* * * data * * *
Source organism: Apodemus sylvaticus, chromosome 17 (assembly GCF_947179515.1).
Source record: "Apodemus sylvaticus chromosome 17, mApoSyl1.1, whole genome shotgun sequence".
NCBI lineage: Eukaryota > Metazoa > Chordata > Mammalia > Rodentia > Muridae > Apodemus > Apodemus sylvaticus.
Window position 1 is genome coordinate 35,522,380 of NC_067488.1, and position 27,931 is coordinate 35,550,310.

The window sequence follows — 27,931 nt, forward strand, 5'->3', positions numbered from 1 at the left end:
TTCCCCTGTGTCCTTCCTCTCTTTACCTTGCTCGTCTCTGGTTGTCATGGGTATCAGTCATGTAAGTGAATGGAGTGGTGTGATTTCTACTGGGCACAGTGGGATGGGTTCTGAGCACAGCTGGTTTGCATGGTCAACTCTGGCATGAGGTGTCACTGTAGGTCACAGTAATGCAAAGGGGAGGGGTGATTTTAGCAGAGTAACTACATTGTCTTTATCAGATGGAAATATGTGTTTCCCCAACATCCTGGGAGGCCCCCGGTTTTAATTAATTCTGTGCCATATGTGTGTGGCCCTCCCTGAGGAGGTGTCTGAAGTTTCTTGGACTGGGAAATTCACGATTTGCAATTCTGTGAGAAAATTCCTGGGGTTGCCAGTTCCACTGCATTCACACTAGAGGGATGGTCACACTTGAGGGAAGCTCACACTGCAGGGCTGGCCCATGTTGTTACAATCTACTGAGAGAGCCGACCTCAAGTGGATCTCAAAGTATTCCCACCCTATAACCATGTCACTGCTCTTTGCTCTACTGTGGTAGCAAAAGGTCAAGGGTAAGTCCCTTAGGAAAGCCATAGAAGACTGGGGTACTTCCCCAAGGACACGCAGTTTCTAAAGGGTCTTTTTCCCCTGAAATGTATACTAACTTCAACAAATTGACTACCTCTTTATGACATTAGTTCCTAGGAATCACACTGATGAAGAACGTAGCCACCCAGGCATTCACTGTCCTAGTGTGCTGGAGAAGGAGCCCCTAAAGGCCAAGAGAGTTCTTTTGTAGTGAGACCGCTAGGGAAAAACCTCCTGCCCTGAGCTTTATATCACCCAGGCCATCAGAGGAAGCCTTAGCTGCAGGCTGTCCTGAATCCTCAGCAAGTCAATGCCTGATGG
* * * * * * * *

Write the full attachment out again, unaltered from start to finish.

Source organism: Apodemus sylvaticus, chromosome 17 (assembly GCF_947179515.1).
Source record: "Apodemus sylvaticus chromosome 17, mApoSyl1.1, whole genome shotgun sequence".
NCBI lineage: Eukaryota > Metazoa > Chordata > Mammalia > Rodentia > Muridae > Apodemus > Apodemus sylvaticus.
Window position 1 is genome coordinate 35,522,380 of NC_067488.1, and position 27,931 is coordinate 35,550,310.

The window sequence follows — 27,931 nt, forward strand, 5'->3', positions numbered from 1 at the left end:
TTCCCCTGTGTCCTTCCTCTCTTTACCTTGCTCGTCTCTGGTTGTCATGGGTATCAGTCATGTAAGTGAATGGAGTGGTGTGATTTCTACTGGGCACAGTGGGATGGGTTCTGAGCACAGCTGGTTTGCATGGTCAACTCTGGCATGAGGTGTCACTGTAGGTCACAGTAATGCAAAGGGGAGGGGTGATTTTAGCAGAGTAACTACATTGTCTTTATCAGATGGAAATATGTGTTTCCCCAACATCCTGGGAGGCCCCCGGTTTTAATTAATTCTGTGCCATATGTGTGTGGCCCTCCCTGAGGAGGTGTCTGAAGTTTCTTGGACTGGGAAATTCACGATTTGCAATTCTGTGAGAAAATTCCTGGGGTTGCCAGTTCCACTGCATTCACACTAGAGGGATGGTCACACTTGAGGGAAGCTCACACTGCAGGGCTGGCCCATGTTGTTACAATCTACTGAGAGAGCCGACCTCAAGTGGATCTCAAAGTATTCCCACCCTATAACCATGTCACTGCTCTTTGCTCTACTGTGGTAGCAAAAGGTCAAGGGTAAGTCCCTTAGGAAAGCCATAGAAGACTGGGGTACTTCCCCAAGGACACGCAGTTTCTAAAGGGTCTTTTTCCCCTGAAATGTATACTAACTTCAACAAATTGACTACCTCTTTATGACATTAGTTCCTAGGAATCACACTGATGAAGAACGTAGCCACCCAGGCATTCACTGTCCTAGTGTGCTGGAGAAGGAGCCCCTAAAGGCCAAGAGAGTTCTTTTGTAGTGAGACCGCTAGGGAAAAACCTCCTGCCCTGAGCTTTATATCACCCAGGCCATCAGAGGAAGCCTTAGCTGCAGGCTGTCCTGAATCCTCAGCAAGTCAATGCCTGATGG